Paramedics to get new radio system

ESSEX Ambulance Service is on the brink of becoming the first in Britain to implement a powerful new mobile communications system that has caused deep concern across the country.

ESSEX Ambulance Service is on the brink of becoming the first in Britain to implement a powerful new mobile communications system that has caused deep concern across the country.

The EADT has learned an announcement is imminent on a bidding process to roll out a digital radio system that could revolutionise paramedics' work.

It is understood the favoured candidate is the powerful – and controversial – Airwave system, owned and operated by telecoms giant O2.

It means that by the end of this year, paramedics and other ambulance workers could be equipped with the same technology that has been causing serious concerns among some sections of the police.


You may also want to watch:


Although there have been some trials in Merseyside and Hereford and Worcester, it is believed Essex Ambulance Service would become the first to be fully equipped with Airwave, which will be paid for by Whitehall.

The system, which operates on the latest TETRA (Terrestrial Trunked Radio) technology with microwave radiation and low-frequency electromagnetic pulsing, has already been rolled out across Britain's 51 police forces with Essex Police joining the list last year.

Most Read

It operates digitally and would allow vastly improved – and more secure – communications between paramedics and doctors and hospitals, but there are also serious concerns among users of the technology.

As it operates on a signal with a frequency of 17.6Hz, it is close to the 16Hz frequency at which the brain is said to “lose” calcium, an effect known as calcium efflux and which has been linked to Motor Neurone Disease.

The EADT revealed last December that some Essex Police officers' health was being monitored after complaints they were being treated as human guinea pigs and suffering headaches allegedly caused by the handsets.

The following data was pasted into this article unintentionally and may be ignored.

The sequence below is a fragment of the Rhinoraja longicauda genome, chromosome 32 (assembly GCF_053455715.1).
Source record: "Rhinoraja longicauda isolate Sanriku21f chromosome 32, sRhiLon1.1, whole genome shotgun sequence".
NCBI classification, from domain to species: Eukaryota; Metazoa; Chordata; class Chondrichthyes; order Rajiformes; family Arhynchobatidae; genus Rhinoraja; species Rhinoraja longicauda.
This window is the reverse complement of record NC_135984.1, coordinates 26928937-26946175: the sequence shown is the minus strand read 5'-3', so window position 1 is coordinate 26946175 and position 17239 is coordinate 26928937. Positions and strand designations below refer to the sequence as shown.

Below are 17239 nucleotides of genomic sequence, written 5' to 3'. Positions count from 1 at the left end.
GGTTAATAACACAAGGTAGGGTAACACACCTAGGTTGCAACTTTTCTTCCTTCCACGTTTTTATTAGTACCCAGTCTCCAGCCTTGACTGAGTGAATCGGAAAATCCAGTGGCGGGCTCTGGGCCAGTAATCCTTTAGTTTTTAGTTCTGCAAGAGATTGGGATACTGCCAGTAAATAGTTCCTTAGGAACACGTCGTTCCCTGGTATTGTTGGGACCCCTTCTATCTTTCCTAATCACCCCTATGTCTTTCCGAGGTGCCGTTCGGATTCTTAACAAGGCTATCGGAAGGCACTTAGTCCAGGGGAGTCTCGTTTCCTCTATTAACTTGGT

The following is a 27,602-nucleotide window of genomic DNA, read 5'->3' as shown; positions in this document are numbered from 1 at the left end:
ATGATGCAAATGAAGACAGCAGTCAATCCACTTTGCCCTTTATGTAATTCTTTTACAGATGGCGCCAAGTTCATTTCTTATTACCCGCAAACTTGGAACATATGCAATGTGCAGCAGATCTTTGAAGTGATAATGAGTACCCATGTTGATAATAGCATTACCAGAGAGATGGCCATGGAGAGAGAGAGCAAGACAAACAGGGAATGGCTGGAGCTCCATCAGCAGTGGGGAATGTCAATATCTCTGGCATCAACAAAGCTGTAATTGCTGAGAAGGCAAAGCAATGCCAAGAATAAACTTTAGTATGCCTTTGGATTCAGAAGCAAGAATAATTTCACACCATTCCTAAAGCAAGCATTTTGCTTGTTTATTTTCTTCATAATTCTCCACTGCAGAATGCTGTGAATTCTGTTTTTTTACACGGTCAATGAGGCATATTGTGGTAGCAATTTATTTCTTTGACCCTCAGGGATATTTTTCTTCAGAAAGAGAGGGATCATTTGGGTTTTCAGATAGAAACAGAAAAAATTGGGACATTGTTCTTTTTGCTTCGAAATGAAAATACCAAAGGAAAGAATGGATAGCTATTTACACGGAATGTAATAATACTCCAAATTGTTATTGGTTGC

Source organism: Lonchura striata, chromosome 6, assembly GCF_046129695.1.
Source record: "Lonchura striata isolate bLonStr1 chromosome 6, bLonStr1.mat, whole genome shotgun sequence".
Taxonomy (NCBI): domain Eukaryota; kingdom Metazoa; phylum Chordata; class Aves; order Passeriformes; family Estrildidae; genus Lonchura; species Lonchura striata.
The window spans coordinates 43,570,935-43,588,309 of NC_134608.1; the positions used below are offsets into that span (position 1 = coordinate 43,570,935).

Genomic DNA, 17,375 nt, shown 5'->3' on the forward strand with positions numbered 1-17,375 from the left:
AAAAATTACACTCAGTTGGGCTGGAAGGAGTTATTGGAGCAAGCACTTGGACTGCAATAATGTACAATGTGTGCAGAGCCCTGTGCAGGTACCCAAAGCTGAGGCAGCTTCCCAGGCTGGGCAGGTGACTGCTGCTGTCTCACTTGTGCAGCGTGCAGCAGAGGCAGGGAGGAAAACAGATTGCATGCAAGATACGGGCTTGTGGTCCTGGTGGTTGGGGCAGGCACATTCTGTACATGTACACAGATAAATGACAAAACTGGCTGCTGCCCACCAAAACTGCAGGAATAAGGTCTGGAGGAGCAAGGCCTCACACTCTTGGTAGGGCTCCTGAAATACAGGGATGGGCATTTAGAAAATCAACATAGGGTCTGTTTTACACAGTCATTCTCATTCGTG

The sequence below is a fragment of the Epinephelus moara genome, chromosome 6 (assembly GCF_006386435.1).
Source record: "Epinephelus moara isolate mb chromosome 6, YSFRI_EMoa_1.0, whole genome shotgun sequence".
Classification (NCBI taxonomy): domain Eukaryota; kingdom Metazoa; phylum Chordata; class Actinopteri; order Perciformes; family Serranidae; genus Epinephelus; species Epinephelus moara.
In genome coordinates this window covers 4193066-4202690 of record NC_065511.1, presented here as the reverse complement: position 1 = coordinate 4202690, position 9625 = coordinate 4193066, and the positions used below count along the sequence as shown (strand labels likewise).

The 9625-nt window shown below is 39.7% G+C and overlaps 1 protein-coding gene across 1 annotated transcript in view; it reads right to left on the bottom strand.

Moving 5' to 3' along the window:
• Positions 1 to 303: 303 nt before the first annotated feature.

The newspaper also revealed that some residents living near the network's masts – which, unlike ordinary mobile masts, operate on full power 24 hours a day - had also complained of feeling sick.

The system is considered so sensitive that Essex Police recently refused a request by the EADT under the Freedom of Information Act to disclose the locations of Airwave masts.

It argued that disclosure would endanger national security and put the health and safety of its officers at risk.

Long term health studies on users are currently under way at London University, although these will take 15 years to complete.

But now ambulance staff look likely to be forced to use the equipment.

An Essex Ambulance Service spokesman said: “There are health issues and concerns, but we have to be guided by the experts on it. Staff will be given the chance to highlight any worries they may have prior to implementation.

“We will be the first trust in the country to roll it out later this year – the preparatory work has already started.

“It will give us far better radio coverage and it will improve our service by allowing paramedics to send back pictures of victims at accident scenes for example.”

A Department of Health spokeswoman refused to say when the Essex rollout would begin and also how much it would cost, adding: “An announcement on the system is pending.”

A spokeswoman for O2 said: “The contract has not been awarded yet because there is still a tender process ongoing.”

“However, our system is hundreds, if not thousands, of times under official health and safety guidelines – people should be greatly reassured.”

Become a Supporter

This newspaper has been a central part of community life for many years. Our industry faces testing times, which is why we're asking for your support. Every contribution will help us continue to produce local journalism that makes a measurable difference to our community.

Become a Supporter
Comments powered by Disqus